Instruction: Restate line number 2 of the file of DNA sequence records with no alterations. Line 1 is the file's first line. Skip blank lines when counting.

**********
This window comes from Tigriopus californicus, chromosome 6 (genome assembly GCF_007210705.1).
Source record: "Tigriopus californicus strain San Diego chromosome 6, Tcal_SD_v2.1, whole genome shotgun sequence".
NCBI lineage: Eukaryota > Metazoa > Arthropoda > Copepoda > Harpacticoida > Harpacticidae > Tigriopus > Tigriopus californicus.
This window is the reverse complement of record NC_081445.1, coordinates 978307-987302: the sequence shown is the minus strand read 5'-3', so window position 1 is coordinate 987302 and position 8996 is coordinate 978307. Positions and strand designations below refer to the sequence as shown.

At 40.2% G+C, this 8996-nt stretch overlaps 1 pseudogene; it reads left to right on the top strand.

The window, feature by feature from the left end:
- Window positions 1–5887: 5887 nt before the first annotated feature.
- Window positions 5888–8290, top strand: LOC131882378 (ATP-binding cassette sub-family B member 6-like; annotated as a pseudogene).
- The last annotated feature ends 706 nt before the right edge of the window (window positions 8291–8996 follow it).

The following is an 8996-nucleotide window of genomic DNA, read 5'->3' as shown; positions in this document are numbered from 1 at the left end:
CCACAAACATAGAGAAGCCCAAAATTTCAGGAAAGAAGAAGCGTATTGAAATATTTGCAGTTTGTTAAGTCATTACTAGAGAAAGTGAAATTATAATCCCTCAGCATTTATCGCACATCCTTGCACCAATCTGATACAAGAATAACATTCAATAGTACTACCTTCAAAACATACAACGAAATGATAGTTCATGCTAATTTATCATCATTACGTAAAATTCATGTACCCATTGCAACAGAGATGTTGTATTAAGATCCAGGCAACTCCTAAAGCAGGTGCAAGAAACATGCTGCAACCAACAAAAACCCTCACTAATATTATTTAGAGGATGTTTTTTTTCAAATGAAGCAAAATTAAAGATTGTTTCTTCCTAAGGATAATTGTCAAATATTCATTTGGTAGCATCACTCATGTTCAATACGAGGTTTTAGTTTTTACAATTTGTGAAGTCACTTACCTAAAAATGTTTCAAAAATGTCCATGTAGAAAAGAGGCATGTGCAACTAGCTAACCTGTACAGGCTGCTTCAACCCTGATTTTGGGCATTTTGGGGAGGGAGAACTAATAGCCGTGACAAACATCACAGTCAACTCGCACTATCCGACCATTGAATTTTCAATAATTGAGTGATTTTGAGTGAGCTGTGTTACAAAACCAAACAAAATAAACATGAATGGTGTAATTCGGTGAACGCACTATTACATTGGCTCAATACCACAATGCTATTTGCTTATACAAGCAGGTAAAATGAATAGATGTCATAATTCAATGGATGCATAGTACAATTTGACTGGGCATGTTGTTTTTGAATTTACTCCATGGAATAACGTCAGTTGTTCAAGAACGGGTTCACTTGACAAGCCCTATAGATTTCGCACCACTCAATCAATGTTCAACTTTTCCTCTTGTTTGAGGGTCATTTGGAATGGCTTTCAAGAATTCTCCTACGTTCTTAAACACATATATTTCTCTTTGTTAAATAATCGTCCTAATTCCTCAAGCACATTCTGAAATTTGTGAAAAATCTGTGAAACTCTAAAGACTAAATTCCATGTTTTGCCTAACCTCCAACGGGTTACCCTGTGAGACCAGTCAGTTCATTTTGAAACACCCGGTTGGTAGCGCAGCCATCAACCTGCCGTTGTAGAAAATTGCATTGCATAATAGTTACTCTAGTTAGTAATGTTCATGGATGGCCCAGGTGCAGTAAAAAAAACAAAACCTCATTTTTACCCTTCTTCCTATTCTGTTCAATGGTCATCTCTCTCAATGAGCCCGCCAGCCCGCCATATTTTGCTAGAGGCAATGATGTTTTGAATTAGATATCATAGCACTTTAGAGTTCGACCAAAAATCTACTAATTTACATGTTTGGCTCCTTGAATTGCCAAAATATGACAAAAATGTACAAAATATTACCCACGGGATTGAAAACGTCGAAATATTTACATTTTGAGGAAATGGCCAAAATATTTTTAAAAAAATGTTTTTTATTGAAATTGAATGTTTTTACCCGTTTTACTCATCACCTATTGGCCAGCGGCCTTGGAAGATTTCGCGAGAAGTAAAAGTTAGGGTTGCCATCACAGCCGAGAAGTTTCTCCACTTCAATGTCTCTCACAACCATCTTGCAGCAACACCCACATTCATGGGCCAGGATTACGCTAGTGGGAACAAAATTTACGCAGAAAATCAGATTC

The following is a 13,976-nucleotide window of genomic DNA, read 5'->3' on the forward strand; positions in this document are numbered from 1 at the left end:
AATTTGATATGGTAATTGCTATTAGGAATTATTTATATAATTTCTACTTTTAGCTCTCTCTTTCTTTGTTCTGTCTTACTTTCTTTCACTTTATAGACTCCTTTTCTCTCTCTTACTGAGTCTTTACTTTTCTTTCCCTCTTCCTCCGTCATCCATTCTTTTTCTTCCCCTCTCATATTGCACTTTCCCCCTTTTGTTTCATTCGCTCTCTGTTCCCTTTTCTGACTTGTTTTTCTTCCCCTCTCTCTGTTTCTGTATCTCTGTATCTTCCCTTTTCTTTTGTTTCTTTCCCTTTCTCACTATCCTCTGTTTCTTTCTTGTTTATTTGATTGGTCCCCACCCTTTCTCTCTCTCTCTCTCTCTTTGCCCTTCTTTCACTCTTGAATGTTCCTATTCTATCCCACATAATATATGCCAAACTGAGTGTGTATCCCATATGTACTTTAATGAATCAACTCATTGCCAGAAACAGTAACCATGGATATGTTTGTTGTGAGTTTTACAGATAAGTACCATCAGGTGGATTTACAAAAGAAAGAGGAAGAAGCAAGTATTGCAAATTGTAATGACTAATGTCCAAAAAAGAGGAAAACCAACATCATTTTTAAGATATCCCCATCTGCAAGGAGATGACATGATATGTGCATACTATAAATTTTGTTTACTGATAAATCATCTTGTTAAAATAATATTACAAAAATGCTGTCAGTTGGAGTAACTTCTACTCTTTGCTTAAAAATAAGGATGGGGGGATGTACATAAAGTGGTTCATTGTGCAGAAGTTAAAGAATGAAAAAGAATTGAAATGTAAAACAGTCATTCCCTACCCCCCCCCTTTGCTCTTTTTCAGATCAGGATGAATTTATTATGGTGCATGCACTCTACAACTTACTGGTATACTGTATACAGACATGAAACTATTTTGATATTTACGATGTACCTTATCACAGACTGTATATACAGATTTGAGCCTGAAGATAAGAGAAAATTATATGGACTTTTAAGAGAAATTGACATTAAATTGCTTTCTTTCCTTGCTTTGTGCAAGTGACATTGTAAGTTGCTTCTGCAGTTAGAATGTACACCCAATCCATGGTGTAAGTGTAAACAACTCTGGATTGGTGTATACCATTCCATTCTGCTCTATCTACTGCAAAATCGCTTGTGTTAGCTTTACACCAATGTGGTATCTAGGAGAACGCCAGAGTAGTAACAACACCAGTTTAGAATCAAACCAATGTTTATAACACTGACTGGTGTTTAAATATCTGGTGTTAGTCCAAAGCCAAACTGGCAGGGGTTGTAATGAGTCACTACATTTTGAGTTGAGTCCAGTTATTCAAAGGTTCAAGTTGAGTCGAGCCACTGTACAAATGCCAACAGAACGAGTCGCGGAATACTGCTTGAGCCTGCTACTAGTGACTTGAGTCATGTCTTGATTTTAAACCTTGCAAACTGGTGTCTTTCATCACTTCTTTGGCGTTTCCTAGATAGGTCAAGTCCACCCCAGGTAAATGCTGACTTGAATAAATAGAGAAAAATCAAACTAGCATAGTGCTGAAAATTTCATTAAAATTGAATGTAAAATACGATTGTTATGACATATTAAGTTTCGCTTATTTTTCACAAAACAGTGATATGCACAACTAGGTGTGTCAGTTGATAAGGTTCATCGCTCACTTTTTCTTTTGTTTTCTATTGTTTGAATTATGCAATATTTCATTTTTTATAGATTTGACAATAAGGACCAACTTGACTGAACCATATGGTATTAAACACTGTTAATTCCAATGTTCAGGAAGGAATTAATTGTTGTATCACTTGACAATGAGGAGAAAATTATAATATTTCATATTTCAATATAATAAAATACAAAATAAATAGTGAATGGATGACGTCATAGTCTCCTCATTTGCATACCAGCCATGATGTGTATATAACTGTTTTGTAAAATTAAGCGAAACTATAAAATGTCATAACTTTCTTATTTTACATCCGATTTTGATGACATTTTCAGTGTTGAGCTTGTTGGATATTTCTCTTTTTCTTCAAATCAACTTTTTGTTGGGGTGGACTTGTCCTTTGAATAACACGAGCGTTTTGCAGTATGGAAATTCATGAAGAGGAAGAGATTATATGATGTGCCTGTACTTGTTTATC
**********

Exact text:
Source record: "Tigriopus californicus strain San Diego chromosome 6, Tcal_SD_v2.1, whole genome shotgun sequence".